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Hawaii Has an Opportunity to Improve Gender-Affirming Care Access

Hawaii Has an Opportunity to Improve Gender-Affirming Care Access


It’s getting much harder to get gender-affirming care in the United States. To date, nearly half of states have banned gender-affirming care for people under 18 (though several of these bans are temporarily blocked). Despite lawmakers’ claims they want to “protect” children, some of these laws also affect care for adults, and an increasing number of new bills target adults directly.

All this hostility, combined with targeted threats and harassment, has led clinics to shut down. Some gender-affirming care providers have even left the field entirely.

But even before far-right politicians and hate groups made banning medical care for trans people a priority, there were barriers to gender-affirming care. And in Hawaii, lawmakers are considering a bill that would knock down one obstacle in particular: state-level restrictions that make it more difficult to prescribe testosterone. A state house committee will hold a hearing on the bill today.

A ‘disproportionate barrier’

Testosterone is a controlled substance, meaning it’s regulated under a federal law called the Controlled Substances Act. And under the 2008 Ryan Haight Act—named for an 18-year-old who died from an overdose of prescription drugs purchased online—providers are required to see a patient in person before prescribing any controlled substance via telehealth.

None of the other drugs typically used for gender-affirming care are regulated this way. These include puberty blockers, other hormones such as estrogen, and anti-androgens, meaning drugs that block the action of testosterone.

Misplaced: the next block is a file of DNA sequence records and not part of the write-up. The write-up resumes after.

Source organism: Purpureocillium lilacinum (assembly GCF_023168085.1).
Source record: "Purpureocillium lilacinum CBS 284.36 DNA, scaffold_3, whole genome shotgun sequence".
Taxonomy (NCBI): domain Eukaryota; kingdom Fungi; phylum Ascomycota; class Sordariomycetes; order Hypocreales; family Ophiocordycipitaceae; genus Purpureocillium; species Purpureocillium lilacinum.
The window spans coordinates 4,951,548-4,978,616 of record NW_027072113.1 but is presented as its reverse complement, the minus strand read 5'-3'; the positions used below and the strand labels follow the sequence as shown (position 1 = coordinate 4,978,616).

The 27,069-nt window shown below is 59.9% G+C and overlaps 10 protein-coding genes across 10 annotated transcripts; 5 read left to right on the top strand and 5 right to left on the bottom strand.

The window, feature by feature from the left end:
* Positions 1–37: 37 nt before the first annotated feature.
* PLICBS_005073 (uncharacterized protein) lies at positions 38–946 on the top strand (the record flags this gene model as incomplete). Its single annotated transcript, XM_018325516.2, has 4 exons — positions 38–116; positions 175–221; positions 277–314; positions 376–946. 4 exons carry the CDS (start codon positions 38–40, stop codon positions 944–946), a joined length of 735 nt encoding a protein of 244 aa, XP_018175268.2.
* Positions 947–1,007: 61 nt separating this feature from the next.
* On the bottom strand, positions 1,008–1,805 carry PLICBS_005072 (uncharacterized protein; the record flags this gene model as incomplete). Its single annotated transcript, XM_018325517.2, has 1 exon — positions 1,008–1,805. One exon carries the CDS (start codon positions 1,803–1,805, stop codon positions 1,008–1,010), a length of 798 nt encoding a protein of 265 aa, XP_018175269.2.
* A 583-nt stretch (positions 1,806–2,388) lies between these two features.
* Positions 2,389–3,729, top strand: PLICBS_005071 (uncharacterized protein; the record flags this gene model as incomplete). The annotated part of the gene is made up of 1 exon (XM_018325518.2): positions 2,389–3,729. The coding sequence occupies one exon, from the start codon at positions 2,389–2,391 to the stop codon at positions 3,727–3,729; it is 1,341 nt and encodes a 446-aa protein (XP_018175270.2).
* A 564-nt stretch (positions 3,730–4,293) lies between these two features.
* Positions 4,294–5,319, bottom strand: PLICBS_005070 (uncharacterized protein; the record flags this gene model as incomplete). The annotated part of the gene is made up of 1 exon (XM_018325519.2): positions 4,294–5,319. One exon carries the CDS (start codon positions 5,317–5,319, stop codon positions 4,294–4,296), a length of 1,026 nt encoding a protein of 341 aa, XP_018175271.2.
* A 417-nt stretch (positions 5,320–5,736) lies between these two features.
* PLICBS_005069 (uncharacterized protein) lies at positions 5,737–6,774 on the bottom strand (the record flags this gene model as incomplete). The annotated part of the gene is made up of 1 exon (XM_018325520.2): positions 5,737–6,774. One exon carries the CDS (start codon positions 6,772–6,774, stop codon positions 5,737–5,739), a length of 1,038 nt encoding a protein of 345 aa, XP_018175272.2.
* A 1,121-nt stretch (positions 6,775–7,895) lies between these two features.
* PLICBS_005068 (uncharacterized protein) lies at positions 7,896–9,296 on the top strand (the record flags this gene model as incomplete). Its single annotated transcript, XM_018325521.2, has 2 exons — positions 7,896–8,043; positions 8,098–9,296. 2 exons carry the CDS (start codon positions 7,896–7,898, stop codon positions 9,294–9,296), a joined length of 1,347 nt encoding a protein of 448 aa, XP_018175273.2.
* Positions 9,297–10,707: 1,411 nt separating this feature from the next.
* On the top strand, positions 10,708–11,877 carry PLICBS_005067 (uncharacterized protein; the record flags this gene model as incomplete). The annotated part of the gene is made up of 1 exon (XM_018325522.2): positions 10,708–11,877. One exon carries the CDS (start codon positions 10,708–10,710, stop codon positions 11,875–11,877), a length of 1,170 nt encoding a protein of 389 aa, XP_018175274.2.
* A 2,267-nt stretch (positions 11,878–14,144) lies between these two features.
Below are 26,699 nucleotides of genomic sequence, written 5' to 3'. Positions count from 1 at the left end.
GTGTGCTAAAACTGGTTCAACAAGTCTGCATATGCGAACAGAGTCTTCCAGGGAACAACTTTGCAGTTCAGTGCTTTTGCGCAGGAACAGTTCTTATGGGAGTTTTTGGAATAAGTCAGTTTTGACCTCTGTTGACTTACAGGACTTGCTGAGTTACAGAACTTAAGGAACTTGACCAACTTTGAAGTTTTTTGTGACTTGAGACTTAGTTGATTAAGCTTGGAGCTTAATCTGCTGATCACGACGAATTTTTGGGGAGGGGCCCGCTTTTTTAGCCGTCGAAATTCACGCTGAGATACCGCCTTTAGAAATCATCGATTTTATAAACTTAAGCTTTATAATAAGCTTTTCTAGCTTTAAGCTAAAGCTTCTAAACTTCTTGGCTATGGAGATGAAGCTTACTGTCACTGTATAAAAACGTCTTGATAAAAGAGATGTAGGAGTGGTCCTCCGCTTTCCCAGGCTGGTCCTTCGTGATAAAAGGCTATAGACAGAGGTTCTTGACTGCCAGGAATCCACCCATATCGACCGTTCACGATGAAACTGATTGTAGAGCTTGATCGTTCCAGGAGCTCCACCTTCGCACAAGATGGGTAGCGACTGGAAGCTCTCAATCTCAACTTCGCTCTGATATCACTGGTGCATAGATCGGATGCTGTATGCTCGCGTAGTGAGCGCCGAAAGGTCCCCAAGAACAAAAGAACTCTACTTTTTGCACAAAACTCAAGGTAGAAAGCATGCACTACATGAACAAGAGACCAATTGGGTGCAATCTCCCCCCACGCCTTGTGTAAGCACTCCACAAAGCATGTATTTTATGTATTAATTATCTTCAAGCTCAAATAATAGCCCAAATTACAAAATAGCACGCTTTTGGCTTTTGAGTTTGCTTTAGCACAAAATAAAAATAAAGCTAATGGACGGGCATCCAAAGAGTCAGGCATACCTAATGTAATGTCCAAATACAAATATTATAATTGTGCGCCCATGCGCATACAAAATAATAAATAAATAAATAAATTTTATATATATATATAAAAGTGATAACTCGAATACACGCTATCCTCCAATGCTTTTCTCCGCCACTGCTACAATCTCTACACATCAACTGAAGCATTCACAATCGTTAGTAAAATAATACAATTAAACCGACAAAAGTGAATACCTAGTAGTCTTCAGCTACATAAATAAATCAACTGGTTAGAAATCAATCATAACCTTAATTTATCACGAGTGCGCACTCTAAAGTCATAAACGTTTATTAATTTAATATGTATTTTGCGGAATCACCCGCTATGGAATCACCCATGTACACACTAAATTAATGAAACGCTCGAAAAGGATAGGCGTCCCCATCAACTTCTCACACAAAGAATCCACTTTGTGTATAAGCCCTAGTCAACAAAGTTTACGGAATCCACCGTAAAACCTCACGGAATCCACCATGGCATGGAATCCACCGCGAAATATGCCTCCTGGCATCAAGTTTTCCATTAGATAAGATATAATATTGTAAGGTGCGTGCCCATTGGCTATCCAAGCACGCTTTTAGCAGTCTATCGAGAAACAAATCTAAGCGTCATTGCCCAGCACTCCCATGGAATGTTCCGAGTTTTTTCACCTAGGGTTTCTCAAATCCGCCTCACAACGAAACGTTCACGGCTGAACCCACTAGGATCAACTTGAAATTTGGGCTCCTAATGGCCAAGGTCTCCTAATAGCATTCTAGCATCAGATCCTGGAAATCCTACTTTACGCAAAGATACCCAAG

According to Dr. Crystal Beal, a family medicine physician, founder of the telemedicine practice QueerDoc, and a fellow with Physicians for Reproductive Health, there’s no medical reason why testosterone should be regulated differently from these other drugs. The rules create a “disproportionate barrier for people who want treatment with testosterone,” they said.

But during the pandemic, this barrier was partly dismantled: Under the COVID-19 Public Health Emergency, the Drug Enforcement Administration (DEA) waived the in-person requirement for controlled substance prescriptions—one of many temporary changes the federal government made to help people access medical care via telehealth.

This change didn’t just help maintain access to gender-affirming care during the pandemic; it allowed telemedicine to become a lifeline for trans people as states began to outlaw gender-affirming care. For example, Beal previously told Rewire News Group that their practice received a significant influx of new patients from Florida after that state’s gender-affirming care ban went into effect.

Hawaii has positioned itself as a state dedicated to protecting abortion and gender-affirming care. But practical barriers to care remain.

The change also helped patients access buprenorphine, another Schedule III substance used in the treatment of opioid use disorder, and some drugs prescribed for mental health conditions.

But then, last year, as the official Public Health Emergency came to an end, the DEA proposed a new rule that would have extended some of these pandemic telemedicine flexibilities while eliminating others.

Specifically, prescribing Schedule III controlled substances like testosterone via telemedicine would only have been permitted if a provider had already established an in-person relationship with a patient. Otherwise, a 30-day supply could be prescribed, but the patient would have to have an in-person visit to have their prescription extended.